Italy’s ruling coalition debates bid for Borsa Italiana


Italy’s coalition government is debating whether to bid for all or part of Borsa Italiana as Rome seeks to take back control of strategic assets including government bond-trading infrastructure, according to four people involved in the plans.

The discussions come as the government is considering expanding its so-called golden power to the financial sector and financial infrastructure, which would allow Rome to block or restrict market operations considered a threat to national interests. They also come as the government is stepping up efforts to mitigate the devastating economic fallout of the Covid-19 crisis.

Work on a possible bid for the Milan stock exchange has intensified in the past weeks as its owner, London Stock Exchange Group, seeks EU antitrust approval for its $27bn merger with data group Refinitiv, and may be forced to sell assets as a result, according to the people involved in the talks, who spoke under conditions of anonymity because a final decision has yet to be made.

After a cabinet meeting on Thursday night, Prime Minister Giuseppe Conte met with finance minister Roberto Gualtieri and Treasury officials to discuss options for Borsa Italiana and whether to instruct state lender Cassa Depositi e Prestiti to formally hire investment bank Mediobanca as an adviser as soon as next week, the people said.

LSE bought Borsa Italiana for €1.7bn in 2007. Business newspaper Milano Finanza reported in November that Mediobanca estimated the Italian stock exchange to be worth between €3.5bn and €4bn.

Supporters of the acquisition include Mr Conte and ministers of the Five Star Movement, the anti-establishment party. They argue the state needs to control the exchange’s sovereign bond-trading platform, MTS. Cassa Depositi e Prestiti would make the acquisition, according to the people involved in the plans. Milan-based Mediobanca had been informally advising Mr Conte on the matter, they said.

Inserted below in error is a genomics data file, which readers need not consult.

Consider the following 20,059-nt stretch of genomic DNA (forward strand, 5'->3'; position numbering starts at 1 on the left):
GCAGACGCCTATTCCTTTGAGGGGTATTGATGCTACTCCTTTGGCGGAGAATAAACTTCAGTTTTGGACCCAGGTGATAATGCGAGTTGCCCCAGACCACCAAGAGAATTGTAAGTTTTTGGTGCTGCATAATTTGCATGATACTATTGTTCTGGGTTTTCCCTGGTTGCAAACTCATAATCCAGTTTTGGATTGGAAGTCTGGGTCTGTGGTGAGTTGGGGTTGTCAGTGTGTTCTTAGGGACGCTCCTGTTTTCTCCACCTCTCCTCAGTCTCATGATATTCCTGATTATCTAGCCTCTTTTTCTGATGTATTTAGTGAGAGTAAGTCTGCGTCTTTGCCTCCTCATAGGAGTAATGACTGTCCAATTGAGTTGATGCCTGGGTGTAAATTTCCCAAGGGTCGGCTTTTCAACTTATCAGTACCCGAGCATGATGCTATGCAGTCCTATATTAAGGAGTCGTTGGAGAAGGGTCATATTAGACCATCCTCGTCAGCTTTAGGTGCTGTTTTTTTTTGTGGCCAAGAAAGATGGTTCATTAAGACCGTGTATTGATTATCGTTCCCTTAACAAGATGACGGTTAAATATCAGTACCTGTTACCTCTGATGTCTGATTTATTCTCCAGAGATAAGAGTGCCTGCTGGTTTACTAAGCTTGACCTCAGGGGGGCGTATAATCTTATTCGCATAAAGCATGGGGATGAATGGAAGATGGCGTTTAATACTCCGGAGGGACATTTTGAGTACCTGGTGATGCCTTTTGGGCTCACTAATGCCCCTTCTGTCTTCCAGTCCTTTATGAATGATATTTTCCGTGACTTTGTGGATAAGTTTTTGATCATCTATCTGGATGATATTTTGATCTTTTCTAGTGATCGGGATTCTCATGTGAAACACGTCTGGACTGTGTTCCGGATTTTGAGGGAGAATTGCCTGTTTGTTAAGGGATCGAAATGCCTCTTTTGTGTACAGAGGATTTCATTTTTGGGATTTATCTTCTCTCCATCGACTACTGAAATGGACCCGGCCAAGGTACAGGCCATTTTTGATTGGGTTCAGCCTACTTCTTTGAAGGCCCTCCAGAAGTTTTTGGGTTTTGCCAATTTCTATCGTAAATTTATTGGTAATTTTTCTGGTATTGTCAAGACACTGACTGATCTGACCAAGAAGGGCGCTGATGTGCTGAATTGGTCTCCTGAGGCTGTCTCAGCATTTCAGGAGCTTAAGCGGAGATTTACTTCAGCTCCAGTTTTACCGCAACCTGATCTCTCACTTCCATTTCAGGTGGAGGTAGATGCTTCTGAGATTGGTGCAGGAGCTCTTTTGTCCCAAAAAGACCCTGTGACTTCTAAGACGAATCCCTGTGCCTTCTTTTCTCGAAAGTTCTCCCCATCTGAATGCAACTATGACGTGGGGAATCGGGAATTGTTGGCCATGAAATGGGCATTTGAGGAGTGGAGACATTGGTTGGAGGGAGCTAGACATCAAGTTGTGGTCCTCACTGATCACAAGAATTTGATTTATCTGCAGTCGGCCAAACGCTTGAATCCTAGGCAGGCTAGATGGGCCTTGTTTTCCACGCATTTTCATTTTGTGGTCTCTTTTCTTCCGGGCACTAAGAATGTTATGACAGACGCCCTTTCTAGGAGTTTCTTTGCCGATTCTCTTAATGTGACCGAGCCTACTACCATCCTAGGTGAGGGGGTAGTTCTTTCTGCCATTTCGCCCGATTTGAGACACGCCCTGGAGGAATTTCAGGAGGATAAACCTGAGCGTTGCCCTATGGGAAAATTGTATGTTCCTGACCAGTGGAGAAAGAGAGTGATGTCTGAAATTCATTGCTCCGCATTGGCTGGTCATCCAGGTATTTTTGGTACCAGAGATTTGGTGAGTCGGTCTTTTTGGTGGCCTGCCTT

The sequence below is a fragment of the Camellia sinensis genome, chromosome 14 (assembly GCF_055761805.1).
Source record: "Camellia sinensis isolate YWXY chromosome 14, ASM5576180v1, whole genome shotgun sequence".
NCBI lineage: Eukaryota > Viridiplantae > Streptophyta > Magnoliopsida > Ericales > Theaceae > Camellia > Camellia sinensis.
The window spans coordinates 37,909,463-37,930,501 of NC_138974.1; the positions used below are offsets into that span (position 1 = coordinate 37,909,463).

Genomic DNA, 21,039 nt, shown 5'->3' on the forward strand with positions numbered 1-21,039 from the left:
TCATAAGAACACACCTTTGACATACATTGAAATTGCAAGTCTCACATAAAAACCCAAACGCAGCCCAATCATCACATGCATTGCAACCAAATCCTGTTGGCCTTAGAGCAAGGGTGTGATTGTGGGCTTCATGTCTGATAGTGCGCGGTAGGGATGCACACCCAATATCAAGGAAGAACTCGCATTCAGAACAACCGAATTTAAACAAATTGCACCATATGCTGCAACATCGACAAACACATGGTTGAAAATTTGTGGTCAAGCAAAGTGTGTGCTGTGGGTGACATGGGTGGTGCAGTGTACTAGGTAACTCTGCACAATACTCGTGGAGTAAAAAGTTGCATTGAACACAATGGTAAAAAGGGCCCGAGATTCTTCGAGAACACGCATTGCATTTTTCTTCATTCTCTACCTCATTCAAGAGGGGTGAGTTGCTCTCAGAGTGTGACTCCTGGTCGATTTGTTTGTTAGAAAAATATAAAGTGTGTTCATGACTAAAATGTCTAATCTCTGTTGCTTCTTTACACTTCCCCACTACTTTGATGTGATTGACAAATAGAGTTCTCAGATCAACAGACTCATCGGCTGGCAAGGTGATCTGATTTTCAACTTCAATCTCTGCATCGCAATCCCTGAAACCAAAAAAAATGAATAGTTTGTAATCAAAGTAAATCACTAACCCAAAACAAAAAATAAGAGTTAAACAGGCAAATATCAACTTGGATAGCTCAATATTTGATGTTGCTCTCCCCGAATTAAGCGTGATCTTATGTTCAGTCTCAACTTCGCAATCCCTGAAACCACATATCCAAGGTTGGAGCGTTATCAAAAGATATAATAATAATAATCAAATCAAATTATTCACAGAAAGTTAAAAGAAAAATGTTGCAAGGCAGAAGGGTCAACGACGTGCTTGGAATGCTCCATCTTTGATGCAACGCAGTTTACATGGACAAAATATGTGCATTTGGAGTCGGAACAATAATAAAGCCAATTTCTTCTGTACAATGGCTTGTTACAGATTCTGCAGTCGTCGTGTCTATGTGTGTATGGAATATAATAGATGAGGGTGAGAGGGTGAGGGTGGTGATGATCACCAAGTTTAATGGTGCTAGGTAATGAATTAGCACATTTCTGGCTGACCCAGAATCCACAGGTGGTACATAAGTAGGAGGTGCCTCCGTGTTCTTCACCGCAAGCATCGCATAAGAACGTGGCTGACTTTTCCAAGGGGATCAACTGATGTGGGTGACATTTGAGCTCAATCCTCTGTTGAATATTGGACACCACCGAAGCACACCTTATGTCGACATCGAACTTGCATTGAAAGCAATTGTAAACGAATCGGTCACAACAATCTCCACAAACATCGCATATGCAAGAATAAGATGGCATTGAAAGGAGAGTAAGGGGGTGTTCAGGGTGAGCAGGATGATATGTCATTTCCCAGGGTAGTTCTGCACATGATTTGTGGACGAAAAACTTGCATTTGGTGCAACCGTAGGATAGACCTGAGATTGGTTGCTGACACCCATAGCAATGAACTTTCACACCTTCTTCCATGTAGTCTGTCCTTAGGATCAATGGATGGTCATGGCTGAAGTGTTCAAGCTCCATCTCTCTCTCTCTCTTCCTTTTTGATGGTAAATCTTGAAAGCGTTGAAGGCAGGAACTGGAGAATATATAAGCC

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However the finance ministry, CDP’s largest shareholder, is taking a cautious approach. Junior coalition partners — including members of former prime minister Matteo Renzi’s Italia Viva party — believe the government should focus on other priorities and fear that nationalising the Milan exchange would unnerve investors and reduce demand for Italian bonds, according to the people involved in the discussions.

“The whole government coalition agrees Borsa Italiana is a strategic asset and it’s important to do what is necessary to safeguard it and enhance it,” said Claudio Mancini, a lawmaker for the Democratic party, one of the junior coalition parties.

The finance ministry, Mediobanca and LSE declined to comment. The CDP said: “We don’t have a file open on this right now.”

LSE has previously said it had no plans to sell its Italian unit. However one area of potential overlap with Refinitiv is with the LSE’s bond-trading venue, MTS and Tradeweb, in which Refinitiv holds a 54 per cent economic interest. Both boast an extensive share of European sovereign debt-trading.

Mediobanca bankers have suggested the government make a pre-emptive offer for Borsa Italiana before June 22, the people said, when Brussels is due to approve the LSE-Refinitiv merger, or trigger a deeper investigation. Euronext, which operates six equity exchanges across the continent including Paris and Amsterdam, is among parties that have expressed an interest in the Milan-based stock exchange.

“We must act before Euronext does if we want to defend our strategic interests,” said one of the people involved in the preparations.

Italy is now the largest sovereign debt market in the eurozone and its total borrowings are expected to rise to about 155 per cent of gross domestic product this year, according to credit rating agency Fitch. 

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MTS, Borsa Italiana’s bond-trading unit, started as a venture between the Italian Treasury and the Bank of Italy as a way for banks to bid competitively for bonds. The LSE holds a 62 per cent stake in MTS via Borsa Italiana, with a consortium of banks holding the rest.

“One thing is buying back strategic assets, another is to buy the whole asset and have a lot more negotiating power if at some point other eurozone stock exchanges want to merge it,” another said. 

Additional reporting by Philip Stafford in London



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